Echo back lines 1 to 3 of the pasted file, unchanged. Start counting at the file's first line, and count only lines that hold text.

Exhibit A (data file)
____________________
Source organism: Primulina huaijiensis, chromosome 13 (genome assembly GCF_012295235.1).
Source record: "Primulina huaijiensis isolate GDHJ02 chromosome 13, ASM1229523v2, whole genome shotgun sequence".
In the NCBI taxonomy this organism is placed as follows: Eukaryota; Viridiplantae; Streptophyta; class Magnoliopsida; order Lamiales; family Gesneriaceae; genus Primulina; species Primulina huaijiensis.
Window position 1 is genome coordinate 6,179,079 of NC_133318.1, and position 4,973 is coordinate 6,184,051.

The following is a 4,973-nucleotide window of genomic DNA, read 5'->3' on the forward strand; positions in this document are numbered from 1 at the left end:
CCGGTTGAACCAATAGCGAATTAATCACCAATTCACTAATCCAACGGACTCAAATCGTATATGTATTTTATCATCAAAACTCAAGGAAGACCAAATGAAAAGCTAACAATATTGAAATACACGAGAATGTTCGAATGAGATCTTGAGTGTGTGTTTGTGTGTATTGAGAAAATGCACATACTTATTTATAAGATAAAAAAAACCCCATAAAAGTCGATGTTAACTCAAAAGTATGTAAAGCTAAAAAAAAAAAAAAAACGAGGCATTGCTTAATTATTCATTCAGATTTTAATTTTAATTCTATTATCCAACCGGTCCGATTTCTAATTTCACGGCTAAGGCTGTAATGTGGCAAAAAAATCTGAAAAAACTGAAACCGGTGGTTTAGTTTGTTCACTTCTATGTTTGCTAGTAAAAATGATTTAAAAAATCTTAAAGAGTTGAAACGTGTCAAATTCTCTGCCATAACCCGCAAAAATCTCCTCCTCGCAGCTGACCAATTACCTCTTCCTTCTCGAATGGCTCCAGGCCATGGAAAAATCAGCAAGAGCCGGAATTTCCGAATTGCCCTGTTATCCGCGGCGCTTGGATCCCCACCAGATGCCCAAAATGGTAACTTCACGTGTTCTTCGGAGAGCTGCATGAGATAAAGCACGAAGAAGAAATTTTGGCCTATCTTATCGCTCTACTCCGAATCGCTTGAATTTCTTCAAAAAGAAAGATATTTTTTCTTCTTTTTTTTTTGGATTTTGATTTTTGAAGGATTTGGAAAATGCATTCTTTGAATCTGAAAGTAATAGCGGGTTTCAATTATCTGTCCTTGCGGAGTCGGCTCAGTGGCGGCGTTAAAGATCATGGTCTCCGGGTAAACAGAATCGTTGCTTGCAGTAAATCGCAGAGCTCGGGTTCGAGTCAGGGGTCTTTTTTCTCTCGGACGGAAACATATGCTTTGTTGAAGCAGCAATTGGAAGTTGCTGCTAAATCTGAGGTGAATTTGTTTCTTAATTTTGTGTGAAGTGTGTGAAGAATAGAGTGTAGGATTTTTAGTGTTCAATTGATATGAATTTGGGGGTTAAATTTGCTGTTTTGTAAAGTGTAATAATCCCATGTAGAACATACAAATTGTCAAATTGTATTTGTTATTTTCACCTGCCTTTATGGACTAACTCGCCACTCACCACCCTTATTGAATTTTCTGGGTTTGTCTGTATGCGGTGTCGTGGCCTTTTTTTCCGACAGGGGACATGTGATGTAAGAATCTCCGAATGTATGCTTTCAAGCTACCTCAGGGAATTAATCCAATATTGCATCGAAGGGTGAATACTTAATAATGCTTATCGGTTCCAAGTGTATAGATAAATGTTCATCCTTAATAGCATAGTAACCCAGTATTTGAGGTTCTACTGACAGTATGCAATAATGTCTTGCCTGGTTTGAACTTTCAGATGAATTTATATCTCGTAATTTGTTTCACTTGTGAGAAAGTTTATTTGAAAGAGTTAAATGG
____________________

Source organism: Primulina huaijiensis, chromosome 13 (genome assembly GCF_012295235.1).
Source record: "Primulina huaijiensis isolate GDHJ02 chromosome 13, ASM1229523v2, whole genome shotgun sequence".
In the NCBI taxonomy this organism is placed as follows: Eukaryota; Viridiplantae; Streptophyta; class Magnoliopsida; order Lamiales; family Gesneriaceae; genus Primulina; species Primulina huaijiensis.